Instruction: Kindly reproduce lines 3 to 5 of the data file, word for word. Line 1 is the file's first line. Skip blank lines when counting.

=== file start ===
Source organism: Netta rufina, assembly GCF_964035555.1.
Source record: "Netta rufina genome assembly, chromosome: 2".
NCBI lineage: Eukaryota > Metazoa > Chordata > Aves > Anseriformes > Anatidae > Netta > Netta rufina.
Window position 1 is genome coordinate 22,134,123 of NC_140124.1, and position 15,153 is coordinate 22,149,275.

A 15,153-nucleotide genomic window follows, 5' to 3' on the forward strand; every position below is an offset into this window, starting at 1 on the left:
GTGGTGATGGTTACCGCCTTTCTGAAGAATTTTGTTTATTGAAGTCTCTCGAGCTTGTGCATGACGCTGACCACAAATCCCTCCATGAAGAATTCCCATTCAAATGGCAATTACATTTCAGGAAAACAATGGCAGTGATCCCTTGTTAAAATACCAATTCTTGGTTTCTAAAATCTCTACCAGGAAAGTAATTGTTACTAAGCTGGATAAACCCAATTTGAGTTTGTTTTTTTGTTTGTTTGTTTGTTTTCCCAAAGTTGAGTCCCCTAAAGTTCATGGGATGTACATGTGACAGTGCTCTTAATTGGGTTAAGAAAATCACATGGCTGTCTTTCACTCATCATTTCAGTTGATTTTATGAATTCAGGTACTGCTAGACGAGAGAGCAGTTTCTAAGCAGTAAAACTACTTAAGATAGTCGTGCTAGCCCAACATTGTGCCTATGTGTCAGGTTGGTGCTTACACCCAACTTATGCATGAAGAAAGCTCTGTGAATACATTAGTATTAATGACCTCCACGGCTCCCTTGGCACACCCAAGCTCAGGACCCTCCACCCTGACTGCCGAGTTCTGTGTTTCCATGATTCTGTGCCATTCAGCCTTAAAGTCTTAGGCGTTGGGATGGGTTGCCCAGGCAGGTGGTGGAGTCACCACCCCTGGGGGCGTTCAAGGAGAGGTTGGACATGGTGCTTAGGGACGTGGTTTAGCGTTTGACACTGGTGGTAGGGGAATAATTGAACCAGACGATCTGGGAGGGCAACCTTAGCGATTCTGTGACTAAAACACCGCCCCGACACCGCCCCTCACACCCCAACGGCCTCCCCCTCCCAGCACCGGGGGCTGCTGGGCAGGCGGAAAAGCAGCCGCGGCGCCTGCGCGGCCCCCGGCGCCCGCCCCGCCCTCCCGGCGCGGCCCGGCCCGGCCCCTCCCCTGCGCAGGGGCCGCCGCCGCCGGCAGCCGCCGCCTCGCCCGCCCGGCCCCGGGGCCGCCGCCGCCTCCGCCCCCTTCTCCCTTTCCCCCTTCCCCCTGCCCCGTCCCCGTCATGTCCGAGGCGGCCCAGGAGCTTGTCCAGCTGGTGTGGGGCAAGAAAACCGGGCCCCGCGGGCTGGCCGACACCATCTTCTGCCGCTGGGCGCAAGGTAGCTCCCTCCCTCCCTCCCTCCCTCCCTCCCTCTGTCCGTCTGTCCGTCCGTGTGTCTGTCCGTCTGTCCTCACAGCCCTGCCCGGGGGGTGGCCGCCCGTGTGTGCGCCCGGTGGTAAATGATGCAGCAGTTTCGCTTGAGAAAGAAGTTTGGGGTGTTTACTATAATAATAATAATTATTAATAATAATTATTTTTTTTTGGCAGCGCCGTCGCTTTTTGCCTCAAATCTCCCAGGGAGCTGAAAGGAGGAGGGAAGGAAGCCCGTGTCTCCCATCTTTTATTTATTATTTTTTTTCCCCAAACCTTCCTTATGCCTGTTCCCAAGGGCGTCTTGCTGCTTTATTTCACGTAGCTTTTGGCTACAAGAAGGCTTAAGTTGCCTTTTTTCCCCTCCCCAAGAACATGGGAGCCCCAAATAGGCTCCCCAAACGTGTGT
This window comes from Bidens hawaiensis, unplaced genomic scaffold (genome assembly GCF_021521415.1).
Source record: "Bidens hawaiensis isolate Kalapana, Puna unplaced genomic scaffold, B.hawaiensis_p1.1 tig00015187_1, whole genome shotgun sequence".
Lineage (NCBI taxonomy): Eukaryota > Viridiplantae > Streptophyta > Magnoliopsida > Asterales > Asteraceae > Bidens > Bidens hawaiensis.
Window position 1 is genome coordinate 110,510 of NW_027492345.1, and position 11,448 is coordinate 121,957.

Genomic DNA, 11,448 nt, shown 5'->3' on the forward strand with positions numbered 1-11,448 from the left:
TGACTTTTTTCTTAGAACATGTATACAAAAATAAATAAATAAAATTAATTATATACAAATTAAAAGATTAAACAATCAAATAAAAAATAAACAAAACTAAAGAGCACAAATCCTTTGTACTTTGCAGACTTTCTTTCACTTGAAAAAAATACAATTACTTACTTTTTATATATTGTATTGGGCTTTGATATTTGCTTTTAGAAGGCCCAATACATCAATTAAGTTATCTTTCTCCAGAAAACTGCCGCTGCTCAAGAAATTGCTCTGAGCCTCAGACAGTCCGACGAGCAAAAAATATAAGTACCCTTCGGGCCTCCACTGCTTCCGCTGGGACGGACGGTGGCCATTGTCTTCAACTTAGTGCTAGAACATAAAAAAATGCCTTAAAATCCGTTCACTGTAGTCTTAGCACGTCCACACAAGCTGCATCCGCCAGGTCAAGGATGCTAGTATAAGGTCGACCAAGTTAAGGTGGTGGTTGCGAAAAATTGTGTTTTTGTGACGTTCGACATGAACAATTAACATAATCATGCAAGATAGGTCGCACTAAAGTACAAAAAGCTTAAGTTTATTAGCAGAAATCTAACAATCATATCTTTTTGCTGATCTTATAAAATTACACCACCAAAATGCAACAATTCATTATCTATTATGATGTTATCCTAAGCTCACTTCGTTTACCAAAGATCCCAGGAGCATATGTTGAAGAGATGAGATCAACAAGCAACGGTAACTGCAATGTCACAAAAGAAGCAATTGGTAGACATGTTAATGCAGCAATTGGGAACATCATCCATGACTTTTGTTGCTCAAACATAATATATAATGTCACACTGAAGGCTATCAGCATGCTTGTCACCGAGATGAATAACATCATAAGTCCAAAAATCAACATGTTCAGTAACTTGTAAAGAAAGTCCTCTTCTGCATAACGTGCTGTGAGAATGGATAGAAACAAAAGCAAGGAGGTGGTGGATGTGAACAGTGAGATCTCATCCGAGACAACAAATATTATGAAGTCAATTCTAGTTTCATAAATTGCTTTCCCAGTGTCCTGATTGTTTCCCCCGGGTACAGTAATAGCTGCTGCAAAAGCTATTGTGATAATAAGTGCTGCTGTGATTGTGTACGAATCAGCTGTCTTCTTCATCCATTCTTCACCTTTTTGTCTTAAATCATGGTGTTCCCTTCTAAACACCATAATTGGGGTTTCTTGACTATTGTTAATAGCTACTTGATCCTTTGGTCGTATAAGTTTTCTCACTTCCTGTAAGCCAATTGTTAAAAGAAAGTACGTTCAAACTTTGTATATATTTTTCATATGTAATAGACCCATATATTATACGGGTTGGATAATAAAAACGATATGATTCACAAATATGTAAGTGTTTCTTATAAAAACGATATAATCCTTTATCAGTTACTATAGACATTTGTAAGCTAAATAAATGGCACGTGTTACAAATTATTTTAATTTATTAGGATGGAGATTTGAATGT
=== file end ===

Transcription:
NCBI lineage: Eukaryota > Metazoa > Chordata > Aves > Anseriformes > Anatidae > Netta > Netta rufina.
Window position 1 is genome coordinate 22,134,123 of NC_140124.1, and position 15,153 is coordinate 22,149,275.

A 15,153-nucleotide genomic window follows, 5' to 3' on the forward strand; every position below is an offset into this window, starting at 1 on the left: